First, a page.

Food for though: Lunchbox Salads: More than 100 Fast, Fresh, Filling Salads for Every Weekday(Da Capo Lifelong Books, $18.99) Naomi Twigden and Anna Pinder teach us what to keep on hand, how to construct a salad you’ll enjoy, and how to transport your masterpiece to the office.

All of the recipes are simple yet filling and are designed to keep hunger at bay and your energy high. Each takes no more than thirty minutes to prepare and requires no more than ten ingredients. Some of the highlights include:

  • Candied Miso Tomato Salad
  • Kale + Walnut Pesto Salad
  • Red Pepper + Fennel Quinoa Salad
  • Balsamic, Beet + Red Onion Salad
  • Smokey Broccoli + Bacon Salad
  • Eggplant + Almond Falafel Salad
  • Cabbage Caraway Chicken Salad
  • Ribboned Zucchini Salad with Thai Fishcakes

With full-color photos throughout and easy to follow vegetarian recipes (as well as tips for incorporating meat options), this cookbook contains fourteen sections, each with a different main ingredient ranging from carrots to cauliflower, sweet potatoes to squash. Sprinkled throughout are recipes for salad’s best friend, soup—including a delicious paprika-laced Green Bean Minestrone. The final section focuses on sauces and dressings—everything from a classic Buttermilk Caesar to a zingy Coconut-Lime. Typical healthy food can be boring and limiting, but Lunchbox Salads proves once and for all that iceberg and romaine aren’t the only options.

 

Best Beach Books for June: History, Horror and Movie Stars (Part One)

It’s been called “the publishing event of 2018.” With good reason.  Bill Clinton and James Patterson’s The President Is Missing (Knopf/Little,Brown $30) is a superlative thriller . . . one that can really happen, and one that must not be missed. The mystery confronts a threat so huge that it jeopardizes not just Pennsylvania Avenue and Wall Street, but all of America. Uncertainty and fear grip the nation. There are whispers of cyberterror and espionage and a traitor in the Cabinet. Even the President himself becomes a suspect, and then he disappears from public view.

Set over the course of three days, The President Is Missing sheds a stunning light upon the inner workings and vulnerabilities of our nation. Filled with information that only a former Commander-in-Chief could know, this is the most authentic, terrifying novel to come along in many years. And a timely, historic story that will be read-and talked about-for years to come.

A book about Jimmy Carter, 39th President of the United States, as a beach read? Absolutely. And much more entertaining than, say, a collection of Peanuts. In President Carter: The White House Years (Thomas Dunne Books/St. Martin’s Press, $40) Stuart E. Eizenstat presents a comprehensive history of the Carter Administration, demonstrating that Carter was the most consequential modern-era one-term U.S. President. The book is behind-the-scenes account of a president who always strove to do what he saw as the right thing, while often disregarding the political repercussions.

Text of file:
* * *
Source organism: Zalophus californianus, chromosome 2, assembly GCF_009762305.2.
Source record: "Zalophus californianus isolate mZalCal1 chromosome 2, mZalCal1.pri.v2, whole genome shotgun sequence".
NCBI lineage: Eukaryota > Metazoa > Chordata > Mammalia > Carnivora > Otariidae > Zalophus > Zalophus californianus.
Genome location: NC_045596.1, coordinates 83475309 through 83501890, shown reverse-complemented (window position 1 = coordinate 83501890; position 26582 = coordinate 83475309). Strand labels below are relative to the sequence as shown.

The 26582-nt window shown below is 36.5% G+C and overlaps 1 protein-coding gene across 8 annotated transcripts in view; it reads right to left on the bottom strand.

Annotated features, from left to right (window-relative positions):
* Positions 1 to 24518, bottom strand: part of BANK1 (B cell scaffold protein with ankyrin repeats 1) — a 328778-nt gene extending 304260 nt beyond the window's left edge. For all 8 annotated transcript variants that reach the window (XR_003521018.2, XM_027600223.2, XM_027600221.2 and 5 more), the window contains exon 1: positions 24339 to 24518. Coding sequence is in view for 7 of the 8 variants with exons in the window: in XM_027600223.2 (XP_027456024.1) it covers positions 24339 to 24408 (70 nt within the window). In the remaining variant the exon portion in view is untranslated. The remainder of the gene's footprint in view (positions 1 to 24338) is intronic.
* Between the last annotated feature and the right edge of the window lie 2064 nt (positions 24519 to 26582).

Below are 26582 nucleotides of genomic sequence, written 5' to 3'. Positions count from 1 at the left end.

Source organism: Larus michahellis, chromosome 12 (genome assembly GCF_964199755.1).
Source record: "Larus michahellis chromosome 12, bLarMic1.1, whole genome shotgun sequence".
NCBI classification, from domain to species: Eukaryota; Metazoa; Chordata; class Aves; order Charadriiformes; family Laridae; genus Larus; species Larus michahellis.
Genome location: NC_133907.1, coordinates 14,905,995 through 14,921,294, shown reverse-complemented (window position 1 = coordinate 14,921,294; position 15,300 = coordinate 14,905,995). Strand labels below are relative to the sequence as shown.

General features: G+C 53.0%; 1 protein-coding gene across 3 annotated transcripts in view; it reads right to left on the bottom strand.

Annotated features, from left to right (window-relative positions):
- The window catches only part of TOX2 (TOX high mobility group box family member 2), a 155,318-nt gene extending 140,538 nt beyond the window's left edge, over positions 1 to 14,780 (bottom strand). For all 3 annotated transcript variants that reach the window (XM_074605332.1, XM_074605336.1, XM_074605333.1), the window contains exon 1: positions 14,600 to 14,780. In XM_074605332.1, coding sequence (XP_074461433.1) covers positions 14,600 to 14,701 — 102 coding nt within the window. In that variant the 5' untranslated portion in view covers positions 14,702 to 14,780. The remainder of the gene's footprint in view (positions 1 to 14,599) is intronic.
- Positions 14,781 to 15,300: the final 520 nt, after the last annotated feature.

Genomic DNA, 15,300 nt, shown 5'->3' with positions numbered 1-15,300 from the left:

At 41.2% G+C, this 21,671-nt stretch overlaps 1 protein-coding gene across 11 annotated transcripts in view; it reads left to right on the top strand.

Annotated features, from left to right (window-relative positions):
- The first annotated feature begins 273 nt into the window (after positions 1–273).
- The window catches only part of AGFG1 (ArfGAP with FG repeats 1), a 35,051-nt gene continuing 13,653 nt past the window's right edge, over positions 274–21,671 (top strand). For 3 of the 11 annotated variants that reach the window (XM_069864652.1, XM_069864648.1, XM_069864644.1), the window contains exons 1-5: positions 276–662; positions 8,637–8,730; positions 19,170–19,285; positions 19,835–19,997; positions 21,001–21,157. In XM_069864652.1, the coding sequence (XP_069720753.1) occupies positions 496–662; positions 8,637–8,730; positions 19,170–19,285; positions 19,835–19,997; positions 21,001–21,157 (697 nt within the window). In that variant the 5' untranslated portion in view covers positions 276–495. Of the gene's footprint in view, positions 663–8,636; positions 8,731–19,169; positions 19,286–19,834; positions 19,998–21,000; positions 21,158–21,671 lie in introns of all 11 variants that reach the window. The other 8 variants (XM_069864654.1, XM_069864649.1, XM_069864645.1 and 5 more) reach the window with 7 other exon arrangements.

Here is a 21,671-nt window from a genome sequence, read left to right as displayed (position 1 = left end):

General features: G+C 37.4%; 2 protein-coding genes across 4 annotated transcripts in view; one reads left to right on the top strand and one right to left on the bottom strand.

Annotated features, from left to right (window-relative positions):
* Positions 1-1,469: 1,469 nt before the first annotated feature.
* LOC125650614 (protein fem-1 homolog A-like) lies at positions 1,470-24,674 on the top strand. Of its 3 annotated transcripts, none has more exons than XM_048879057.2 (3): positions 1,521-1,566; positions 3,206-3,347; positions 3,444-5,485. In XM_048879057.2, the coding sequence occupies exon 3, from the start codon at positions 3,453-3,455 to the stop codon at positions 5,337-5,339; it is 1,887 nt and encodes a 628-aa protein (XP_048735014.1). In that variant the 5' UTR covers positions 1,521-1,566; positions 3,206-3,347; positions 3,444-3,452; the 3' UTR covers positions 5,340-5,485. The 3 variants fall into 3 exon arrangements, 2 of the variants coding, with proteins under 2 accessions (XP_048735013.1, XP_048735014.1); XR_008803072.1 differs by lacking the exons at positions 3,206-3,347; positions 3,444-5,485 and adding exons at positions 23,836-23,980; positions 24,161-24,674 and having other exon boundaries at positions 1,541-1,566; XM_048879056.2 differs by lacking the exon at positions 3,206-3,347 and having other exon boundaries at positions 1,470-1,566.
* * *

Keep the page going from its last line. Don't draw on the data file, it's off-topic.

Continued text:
In 1923, Mary Pickford and hubby Douglas Fairbanks, along with the “Beverly Hills Eight” Harold Lloyd, Rudolph Valentino, Will Rogers, Tom Mix, Fred Neblo and Conrad Nagel,  eight stars of the silver screen leveraged their fame to campaign against the annexation of Beverly Hills, the young city they called home, to Los Angeles. Their campaign was a success, and politics in the U.S. would never be the same again.The Battle for Beverly Hills: A City's Independence and the Birth of Celebrity Politics by [Clare, Nancie] For them, Beverly Hills was a refuge from Los Angeles and its relentless press. Instead of the larger, institutionally corrupt police force, Beverly Hills had a smaller, separate constabulary that was less likely to work hand in glove with the studios and more willing to look the other way at violations of the Prohibition Act.  In The Battle for Beverly Hills (St. Martin’s Press, $27.99) Nancie Clare reveals how the stars battled to keep their city free from the clutches of a rapacious Los Angeles and lay the groundwork for celebrity influence and political power. With a nuanced eye and fantastic storytelling, Clare weaves an irresistible tale of glamour, fame, gossip, and politics.


 Adventures of a Young Naturalist–The Zoo Quest Expeditions (Quercus, $26.99) is the story of those voyages. Staying with local tribes while trekking in search of giant anteaters in Guyana, Komodo dragons in Indonesia, and armadillos in Paraguay, he and the rest of the team contended with cannibal fish, aggressive tree porcupines, and escape-artist wild pigs, as well as treacherous terrain and unpredictable weather, to record the incredible beauty and biodiversity of these regions. Don’t take our word for it: Says Barack Obama of Attenborough: “A great educator as well as a great naturalist.”